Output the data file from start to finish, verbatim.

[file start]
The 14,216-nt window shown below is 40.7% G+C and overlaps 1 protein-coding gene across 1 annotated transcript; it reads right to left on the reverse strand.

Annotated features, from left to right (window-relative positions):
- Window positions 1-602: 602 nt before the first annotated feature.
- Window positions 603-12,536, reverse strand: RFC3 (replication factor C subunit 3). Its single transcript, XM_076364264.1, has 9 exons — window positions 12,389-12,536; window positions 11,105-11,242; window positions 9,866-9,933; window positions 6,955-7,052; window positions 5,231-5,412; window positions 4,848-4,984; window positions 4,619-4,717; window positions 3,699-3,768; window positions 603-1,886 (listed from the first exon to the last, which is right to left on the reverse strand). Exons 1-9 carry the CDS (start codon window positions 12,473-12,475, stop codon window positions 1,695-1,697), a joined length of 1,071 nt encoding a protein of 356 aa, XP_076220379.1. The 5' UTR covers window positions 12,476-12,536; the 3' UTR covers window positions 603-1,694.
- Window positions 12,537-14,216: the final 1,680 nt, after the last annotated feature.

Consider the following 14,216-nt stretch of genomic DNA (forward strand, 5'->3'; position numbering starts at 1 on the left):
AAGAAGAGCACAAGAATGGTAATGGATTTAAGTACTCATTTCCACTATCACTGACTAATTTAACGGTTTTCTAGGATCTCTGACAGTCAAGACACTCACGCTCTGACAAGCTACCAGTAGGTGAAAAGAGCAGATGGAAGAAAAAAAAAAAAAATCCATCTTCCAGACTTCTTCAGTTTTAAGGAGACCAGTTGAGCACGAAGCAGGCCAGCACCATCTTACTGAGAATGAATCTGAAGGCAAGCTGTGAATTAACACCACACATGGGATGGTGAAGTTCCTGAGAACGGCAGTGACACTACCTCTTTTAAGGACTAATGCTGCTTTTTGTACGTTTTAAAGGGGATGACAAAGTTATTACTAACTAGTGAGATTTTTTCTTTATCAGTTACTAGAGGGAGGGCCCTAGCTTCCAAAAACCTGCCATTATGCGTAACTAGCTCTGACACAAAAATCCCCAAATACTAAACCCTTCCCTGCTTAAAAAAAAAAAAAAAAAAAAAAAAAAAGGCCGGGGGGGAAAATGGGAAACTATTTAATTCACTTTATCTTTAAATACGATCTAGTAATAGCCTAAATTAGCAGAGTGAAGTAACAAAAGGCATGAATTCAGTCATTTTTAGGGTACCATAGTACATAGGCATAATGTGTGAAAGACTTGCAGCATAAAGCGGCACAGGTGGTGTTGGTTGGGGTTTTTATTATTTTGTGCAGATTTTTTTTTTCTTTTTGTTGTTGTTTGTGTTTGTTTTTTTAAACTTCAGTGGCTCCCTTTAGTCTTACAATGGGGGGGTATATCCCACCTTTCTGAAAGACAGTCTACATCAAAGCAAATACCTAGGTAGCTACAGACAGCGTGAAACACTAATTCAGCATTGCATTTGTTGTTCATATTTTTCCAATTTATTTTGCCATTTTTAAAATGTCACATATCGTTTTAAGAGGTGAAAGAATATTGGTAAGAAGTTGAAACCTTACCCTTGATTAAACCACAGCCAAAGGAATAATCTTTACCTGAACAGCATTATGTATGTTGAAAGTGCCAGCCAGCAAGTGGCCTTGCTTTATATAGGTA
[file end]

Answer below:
The 14,216-nt window shown below is 40.7% G+C and overlaps 1 protein-coding gene across 1 annotated transcript; it reads right to left on the reverse strand.

Annotated features, from left to right (window-relative positions):
- Window positions 1-602: 602 nt before the first annotated feature.
- Window positions 603-12,536, reverse strand: RFC3 (replication factor C subunit 3). Its single transcript, XM_076364264.1, has 9 exons — window positions 12,389-12,536; window positions 11,105-11,242; window positions 9,866-9,933; window positions 6,955-7,052; window positions 5,231-5,412; window positions 4,848-4,984; window positions 4,619-4,717; window positions 3,699-3,768; window positions 603-1,886 (listed from the first exon to the last, which is right to left on the reverse strand). Exons 1-9 carry the CDS (start codon window positions 12,473-12,475, stop codon window positions 1,695-1,697), a joined length of 1,071 nt encoding a protein of 356 aa, XP_076220379.1. The 5' UTR covers window positions 12,476-12,536; the 3' UTR covers window positions 603-1,694.
- Window positions 12,537-14,216: the final 1,680 nt, after the last annotated feature.

Consider the following 14,216-nt stretch of genomic DNA (forward strand, 5'->3'; position numbering starts at 1 on the left):
AAGAAGAGCACAAGAATGGTAATGGATTTAAGTACTCATTTCCACTATCACTGACTAATTTAACGGTTTTCTAGGATCTCTGACAGTCAAGACACTCACGCTCTGACAAGCTACCAGTAGGTGAAAAGAGCAGATGGAAGAAAAAAAAAAAAAATCCATCTTCCAGACTTCTTCAGTTTTAAGGAGACCAGTTGAGCACGAAGCAGGCCAGCACCATCTTACTGAGAATGAATCTGAAGGCAAGCTGTGAATTAACACCACACATGGGATGGTGAAGTTCCTGAGAACGGCAGTGACACTACCTCTTTTAAGGACTAATGCTGCTTTTTGTACGTTTTAAAGGGGATGACAAAGTTATTACTAACTAGTGAGATTTTTTCTTTATCAGTTACTAGAGGGAGGGCCCTAGCTTCCAAAAACCTGCCATTATGCGTAACTAGCTCTGACACAAAAATCCCCAAATACTAAACCCTTCCCTGCTTAAAAAAAAAAAAAAAAAAAAAAAAAAAGGCCGGGGGGGAAAATGGGAAACTATTTAATTCACTTTATCTTTAAATACGATCTAGTAATAGCCTAAATTAGCAGAGTGAAGTAACAAAAGGCATGAATTCAGTCATTTTTAGGGTACCATAGTACATAGGCATAATGTGTGAAAGACTTGCAGCATAAAGCGGCACAGGTGGTGTTGGTTGGGGTTTTTATTATTTTGTGCAGATTTTTTTTTTCTTTTTGTTGTTGTTTGTGTTTGTTTTTTTAAACTTCAGTGGCTCCCTTTAGTCTTACAATGGGGGGGTATATCCCACCTTTCTGAAAGACAGTCTACATCAAAGCAAATACCTAGGTAGCTACAGACAGCGTGAAACACTAATTCAGCATTGCATTTGTTGTTCATATTTTTCCAATTTATTTTGCCATTTTTAAAATGTCACATATCGTTTTAAGAGGTGAAAGAATATTGGTAAGAAGTTGAAACCTTACCCTTGATTAAACCACAGCCAAAGGAATAATCTTTACCTGAACAGCATTATGTATGTTGAAAGTGCCAGCCAGCAAGTGGCCTTGCTTTATATAGGTA